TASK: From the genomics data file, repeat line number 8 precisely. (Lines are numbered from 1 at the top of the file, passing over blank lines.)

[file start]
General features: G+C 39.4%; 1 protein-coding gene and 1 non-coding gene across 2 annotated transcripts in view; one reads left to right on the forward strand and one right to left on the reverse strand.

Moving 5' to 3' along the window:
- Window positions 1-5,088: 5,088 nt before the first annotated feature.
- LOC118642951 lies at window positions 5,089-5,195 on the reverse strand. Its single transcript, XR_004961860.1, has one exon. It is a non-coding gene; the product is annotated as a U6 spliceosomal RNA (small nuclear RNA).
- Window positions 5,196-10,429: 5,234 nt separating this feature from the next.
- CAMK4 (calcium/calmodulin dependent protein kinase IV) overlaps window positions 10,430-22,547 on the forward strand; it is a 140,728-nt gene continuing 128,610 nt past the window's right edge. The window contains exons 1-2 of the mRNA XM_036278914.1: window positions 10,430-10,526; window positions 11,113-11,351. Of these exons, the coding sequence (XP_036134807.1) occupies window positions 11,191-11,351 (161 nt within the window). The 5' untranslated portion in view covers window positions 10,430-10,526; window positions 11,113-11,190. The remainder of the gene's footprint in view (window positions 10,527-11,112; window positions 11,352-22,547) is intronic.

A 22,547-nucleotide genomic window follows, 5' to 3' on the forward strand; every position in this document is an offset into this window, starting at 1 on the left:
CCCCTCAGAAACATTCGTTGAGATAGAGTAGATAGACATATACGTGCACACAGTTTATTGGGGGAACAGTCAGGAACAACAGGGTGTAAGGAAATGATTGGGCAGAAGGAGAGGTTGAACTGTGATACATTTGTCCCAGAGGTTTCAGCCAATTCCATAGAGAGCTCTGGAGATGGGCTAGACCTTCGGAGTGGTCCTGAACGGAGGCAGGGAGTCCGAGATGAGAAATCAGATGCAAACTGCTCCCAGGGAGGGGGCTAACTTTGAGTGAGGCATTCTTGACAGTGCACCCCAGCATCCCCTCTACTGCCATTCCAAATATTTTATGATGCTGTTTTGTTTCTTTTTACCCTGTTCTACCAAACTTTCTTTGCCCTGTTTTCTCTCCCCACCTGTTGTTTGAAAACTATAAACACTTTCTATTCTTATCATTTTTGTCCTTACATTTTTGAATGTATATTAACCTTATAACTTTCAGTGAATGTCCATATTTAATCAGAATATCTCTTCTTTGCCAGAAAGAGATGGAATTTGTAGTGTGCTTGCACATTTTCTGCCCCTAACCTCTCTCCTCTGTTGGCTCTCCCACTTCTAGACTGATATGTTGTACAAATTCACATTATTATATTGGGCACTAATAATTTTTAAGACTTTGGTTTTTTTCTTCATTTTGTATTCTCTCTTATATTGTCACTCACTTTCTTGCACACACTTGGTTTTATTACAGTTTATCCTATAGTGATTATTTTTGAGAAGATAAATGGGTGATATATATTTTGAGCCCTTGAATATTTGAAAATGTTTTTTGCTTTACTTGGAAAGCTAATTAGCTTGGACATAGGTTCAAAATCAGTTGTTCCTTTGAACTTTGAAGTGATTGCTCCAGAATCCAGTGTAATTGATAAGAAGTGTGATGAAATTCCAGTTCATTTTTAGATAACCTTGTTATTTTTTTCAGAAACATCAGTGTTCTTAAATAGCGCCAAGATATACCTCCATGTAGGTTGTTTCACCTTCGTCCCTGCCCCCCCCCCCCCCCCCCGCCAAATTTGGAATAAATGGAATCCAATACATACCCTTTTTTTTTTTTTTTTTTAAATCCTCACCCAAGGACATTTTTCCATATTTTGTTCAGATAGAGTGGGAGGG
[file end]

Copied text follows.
CCCCTCAGAAACATTCGTTGAGATAGAGTAGATAGACATATACGTGCACACAGTTTATTGGGGGAACAGTCAGGAACAACAGGGTGTAAGGAAATGATTGGGCAGAAGGAGAGGTTGAACTGTGATACATTTGTCCCAGAGGTTTCAGCCAATTCCATAGAGAGCTCTGGAGATGGGCTAGACCTTCGGAGTGGTCCTGAACGGAGGCAGGGAGTCCGAGATGAGAAATCAGATGCAAACTGCTCCCAGGGAGGGGGCTAACTTTGAGTGAGGCATTCTTGACAGTGCACCCCAGCATCCCCTCTACTGCCATTCCAAATATTTTATGATGCTGTTTTGTTTCTTTTTACCCTGTTCTACCAAACTTTCTTTGCCCTGTTTTCTCTCCCCACCTGTTGTTTGAAAACTATAAACACTTTCTATTCTTATCATTTTTGTCCTTACATTTTTGAATGTATATTAACCTTATAACTTTCAGTGAATGTCCATATTTAATCAGAATATCTCTTCTTTGCCAGAAAGAGATGGAATTTGTAGTGTGCTTGCACATTTTCTGCCCCTAACCTCTCTCCTCTGTTGGCTCTCCCACTTCTAGACTGATATGTTGTACAAATTCACATTATTATATTGGGCACTAATAATTTTTAAGACTTTGGTTTTTTTCTTCATTTTGTATTCTCTCTTATATTGTCACTCACTTTCTTGCACACACTTGGTTTTATTACAGTTTATCCTATAGTGATTATTTTTGAGAAGATAAATGGGTGATATATATTTTGAGCCCTTGAATATTTGAAAATGTTTTTTGCTTTACTTGGAAAGCTAATTAGCTTGGACATAGGTTCAAAATCAGTTGTTCCTTTGAACTTTGAAGTGATTGCTCCAGAATCCAGTGTAATTGATAAGAAGTGTGATGAAATTCCAGTTCATTTTTAGATAACCTTGTTATTTTTTTCAGAAACATCAGTGTTCTTAAATAGCGCCAAGATATACCTCCATGTAGGTTGTTTCACCTTCGTCCCTGCCCCCCCCCCCCCCCCCCGCCAAATTTGGAATAAATGGAATCCAATACATACCCTTTTTTTTTTTTTTTTTTAAATCCTCACCCAAGGACATTTTTCCATATTTTGTTCAGATAGAGTGGGAGGG